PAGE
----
Simplifying the workflow

I’ve just arrived in Spain on holiday, and as a holiday, I actually don’t plan to shoot that much. Most holidays I go on I have a couple of places in mind where I want to go and take pictures. This time, I need a rest, and I definitely didn’t want to bring much gear. So I had to have a think about how I edit the few photos that I may take.

The last time I was on holiday in Spain my parents were still living here, so I could piggy back on their wifi, and also they even had a screen I could use with my mac mini. My parents have now repatriated themselves, so I didn’t have that option. My wife’s parents have wifi but no extra screen. In any case, I didn’t want to bring the mac mini, so I needed another option.

Last Thursday, we were at Blenheim Palace, and I posted this photo on my Facebook page. It’s a nicely composed but harshly lit scene of the river.

The lake at Blenheim Palace

The lake at Blenheim Palace

Now, as were in the middle of moving, I wanted to post a picture, but I wanted to recover the shadows, darken the overexposed sky and just add a little saturation. So I uploaded the picture (taken on the Sony a58) to my wife’s laptop, from there to the NAS drive we have. I downloaded it to the iPad, then edited in snapseed.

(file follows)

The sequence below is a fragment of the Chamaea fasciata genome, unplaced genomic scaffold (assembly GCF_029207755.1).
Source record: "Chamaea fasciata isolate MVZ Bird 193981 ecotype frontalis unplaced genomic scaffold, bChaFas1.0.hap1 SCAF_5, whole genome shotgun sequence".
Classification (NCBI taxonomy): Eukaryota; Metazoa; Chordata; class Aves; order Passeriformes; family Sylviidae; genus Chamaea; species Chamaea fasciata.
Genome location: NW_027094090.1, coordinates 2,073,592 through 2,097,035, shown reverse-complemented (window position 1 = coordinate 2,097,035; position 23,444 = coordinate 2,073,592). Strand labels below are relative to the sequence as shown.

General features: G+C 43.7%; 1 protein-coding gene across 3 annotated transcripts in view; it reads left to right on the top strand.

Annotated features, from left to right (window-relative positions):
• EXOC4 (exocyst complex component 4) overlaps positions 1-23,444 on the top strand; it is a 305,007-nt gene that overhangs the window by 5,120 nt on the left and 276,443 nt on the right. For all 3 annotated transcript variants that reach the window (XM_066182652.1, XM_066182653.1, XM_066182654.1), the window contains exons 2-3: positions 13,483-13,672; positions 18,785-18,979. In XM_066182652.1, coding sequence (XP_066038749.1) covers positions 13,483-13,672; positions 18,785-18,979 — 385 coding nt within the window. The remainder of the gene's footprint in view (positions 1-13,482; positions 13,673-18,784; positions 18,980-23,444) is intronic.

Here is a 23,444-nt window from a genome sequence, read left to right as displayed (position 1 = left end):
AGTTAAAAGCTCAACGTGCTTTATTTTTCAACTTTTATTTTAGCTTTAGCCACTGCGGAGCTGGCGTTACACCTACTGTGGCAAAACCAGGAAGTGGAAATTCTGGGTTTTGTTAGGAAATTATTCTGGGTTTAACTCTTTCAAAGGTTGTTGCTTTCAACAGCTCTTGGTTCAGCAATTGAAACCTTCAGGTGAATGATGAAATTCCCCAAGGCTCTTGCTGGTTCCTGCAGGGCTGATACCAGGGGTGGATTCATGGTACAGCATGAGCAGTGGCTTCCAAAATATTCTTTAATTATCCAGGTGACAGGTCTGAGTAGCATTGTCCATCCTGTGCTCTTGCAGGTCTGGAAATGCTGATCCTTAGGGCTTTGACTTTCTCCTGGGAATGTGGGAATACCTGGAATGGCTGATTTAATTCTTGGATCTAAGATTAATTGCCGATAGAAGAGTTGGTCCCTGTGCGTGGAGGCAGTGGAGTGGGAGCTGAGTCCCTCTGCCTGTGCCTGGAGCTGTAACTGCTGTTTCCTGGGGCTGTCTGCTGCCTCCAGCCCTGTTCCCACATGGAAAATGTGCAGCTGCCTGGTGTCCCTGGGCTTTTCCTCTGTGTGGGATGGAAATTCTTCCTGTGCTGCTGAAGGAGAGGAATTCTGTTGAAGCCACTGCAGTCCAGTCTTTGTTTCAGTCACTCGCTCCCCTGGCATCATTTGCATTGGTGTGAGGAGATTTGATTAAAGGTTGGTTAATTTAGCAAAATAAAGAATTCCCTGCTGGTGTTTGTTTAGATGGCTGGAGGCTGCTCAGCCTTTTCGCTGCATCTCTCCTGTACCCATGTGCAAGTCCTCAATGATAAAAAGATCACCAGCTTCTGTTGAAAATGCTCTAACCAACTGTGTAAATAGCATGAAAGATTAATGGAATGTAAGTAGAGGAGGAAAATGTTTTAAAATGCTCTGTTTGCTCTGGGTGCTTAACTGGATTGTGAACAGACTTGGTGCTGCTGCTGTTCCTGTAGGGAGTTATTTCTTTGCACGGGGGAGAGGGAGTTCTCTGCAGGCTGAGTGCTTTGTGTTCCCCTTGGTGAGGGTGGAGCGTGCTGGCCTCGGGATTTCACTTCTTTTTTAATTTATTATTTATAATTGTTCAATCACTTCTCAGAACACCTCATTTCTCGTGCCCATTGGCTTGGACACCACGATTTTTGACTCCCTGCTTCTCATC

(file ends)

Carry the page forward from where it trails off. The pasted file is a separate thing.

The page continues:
Snapseed is a great little app for editing on the fly, which I hadn’t used for a long time, and it took me a little time to get back in to, but the edit took me about 5 minutes and most of that was figuring out how to use it again.

I liked the final output from snapseed, after all this is just a snapshot that I wanted to edit before posting on Facebook, and we all know that what you post on Facebook belongs to Facebook. Also, there seems to be some jpeg artefacts in the sky, but otherwise I’m happy enough with it. I got to thinking about how I could streamline even further and post images to the web faster.

I have a Toshiba Flashair card that will transmit via Wifi to a phone, and fortunately my phone provider three recently added Spain to it’s list of countries where you can use your minutes as if you were in the UK, which is great as I have unlimited internet.

So, while shooting, I should be able to take a picture with the D-SLR, transmit to the iPad, edit on the bigger screen, then upload by tethering the iPad to the iPhone for the upload. If I wasn’t fussed about the big screen, I could send to the iPhone on Wifi and upload using the 3G/4G network.

I’ll probably take it out this morning for some street shooting and give it a go.

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